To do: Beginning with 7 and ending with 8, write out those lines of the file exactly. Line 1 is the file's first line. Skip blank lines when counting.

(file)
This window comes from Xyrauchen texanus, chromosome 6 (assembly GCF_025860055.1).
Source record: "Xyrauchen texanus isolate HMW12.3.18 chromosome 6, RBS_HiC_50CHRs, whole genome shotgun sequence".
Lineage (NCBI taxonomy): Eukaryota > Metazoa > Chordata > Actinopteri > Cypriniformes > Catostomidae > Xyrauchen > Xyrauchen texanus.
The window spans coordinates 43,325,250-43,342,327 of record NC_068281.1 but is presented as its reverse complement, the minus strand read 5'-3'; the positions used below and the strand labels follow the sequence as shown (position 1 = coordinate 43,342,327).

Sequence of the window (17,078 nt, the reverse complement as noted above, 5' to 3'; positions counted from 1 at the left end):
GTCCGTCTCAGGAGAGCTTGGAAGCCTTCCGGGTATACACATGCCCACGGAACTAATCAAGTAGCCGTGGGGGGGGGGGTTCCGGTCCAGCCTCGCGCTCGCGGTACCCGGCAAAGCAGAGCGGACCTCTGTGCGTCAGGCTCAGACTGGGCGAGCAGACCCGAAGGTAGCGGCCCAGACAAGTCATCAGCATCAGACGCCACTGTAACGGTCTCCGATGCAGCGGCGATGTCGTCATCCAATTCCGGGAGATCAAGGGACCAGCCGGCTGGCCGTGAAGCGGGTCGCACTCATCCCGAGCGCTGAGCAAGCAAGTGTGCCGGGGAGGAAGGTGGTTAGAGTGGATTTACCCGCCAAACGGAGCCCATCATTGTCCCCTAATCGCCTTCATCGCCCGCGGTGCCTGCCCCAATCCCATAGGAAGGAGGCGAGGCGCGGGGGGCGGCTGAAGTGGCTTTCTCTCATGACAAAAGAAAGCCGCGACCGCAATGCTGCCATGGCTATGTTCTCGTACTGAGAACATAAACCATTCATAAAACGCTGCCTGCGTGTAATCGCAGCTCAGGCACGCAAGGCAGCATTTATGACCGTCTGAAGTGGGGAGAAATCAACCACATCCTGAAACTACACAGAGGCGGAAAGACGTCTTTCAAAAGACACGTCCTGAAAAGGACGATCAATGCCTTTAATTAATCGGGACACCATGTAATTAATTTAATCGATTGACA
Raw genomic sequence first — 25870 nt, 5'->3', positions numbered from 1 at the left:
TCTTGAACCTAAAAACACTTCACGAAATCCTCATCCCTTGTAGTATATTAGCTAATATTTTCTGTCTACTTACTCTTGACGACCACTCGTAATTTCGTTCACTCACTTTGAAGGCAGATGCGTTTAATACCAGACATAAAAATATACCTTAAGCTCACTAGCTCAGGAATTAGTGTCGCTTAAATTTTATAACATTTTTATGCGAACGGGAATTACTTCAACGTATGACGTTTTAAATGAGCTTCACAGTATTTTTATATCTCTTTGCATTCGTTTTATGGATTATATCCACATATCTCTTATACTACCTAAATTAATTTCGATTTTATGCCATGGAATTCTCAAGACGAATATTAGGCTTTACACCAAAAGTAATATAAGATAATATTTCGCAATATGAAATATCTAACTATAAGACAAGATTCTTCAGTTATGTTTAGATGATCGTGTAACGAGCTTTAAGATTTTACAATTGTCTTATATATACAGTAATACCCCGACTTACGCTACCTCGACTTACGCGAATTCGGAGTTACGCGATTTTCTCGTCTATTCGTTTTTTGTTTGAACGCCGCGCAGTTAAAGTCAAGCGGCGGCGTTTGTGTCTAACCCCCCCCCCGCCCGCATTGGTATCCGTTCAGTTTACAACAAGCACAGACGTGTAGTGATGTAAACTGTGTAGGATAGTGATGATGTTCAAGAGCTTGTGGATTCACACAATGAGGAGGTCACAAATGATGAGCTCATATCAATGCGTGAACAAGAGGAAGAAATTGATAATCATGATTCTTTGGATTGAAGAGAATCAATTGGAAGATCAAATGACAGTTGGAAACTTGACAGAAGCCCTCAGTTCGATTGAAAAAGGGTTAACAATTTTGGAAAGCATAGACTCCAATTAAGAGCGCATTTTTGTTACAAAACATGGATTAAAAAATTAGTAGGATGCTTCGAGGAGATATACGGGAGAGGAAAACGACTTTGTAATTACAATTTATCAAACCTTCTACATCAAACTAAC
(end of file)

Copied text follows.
Raw genomic sequence first — 25870 nt, 5'->3', positions numbered from 1 at the left:
TCTTGAACCTAAAAACACTTCACGAAATCCTCATCCCTTGTAGTATATTAGCTAATATTTTCTGTCTACTTACTCTTGACGACCACTCGTAATTTCGTTCACTCACTTTGAAGGCAGATGCGTTTAATACCAGACATAAAAATATACCTTAAGCTCACTAGCTCAGGAATTAGTGTCGCTTAAATTTTATAACATTTTTATGCGAACGGGAATTACTTCAACGTATGACGTTTTAAATGAGCTTCACAGTATTTTTATATCTCTTTGCATTCGTTTTATGGATTATATCCACATATCTCTTATACTACCTAAATTAATTTCGATTTTATGCCATGGAATTCTCAAGACGAATATTAGGCTTTACACCAAAAGTAATATAAGATAATATTTCGCAATATGAAATATCTAACTATAAGACAAGATTCTTCAGTTATGTTTAGATGATCGTGTAACGAGCTTTAAGATTTTACAATTGTCTTATATATACAGTAATACCCCGACTTACGCTACCTCGACTTACGCGAATTCGGAGTTACGCGATTTTCTCGTCTATTCGTTTTTTGTTTGAACGCCGCGCAGTTAAAGTCAAGCGGCGGCGTTTGTGTCTAACCCCCCCCCCGCCCGCATTGGTATCCGTTCAGTTTACAACAAGCACAGACGTGTAGTGATGTAAACTGTGTAGGATAGTGATGATGTTCAAGAGCTTGTGGATTCACACAATGAGGAGGTCACAAATGATGAGCTCATATCAATGCGTGAACAAGAGGAAGAAATTGATAATCATGATTCTTTGGATTGAAGAGAATCAATTGGAAGATCAAATGACAGTTGGAAACTTGACAGAAGCCCTCAGTTCGATTGAAAAAGGGTTAACAATTTTGGAAAGCATAGACTCCAATTAAGAGCGCATTTTTGTTACAAAACATGGATTAAAAAATTAGTAGGATGCTTCGAGGAGATATACGGGAGAGGAAAACGACTTTGTAATTACAATTTATCAAACCTTCTACATCAAACTAAC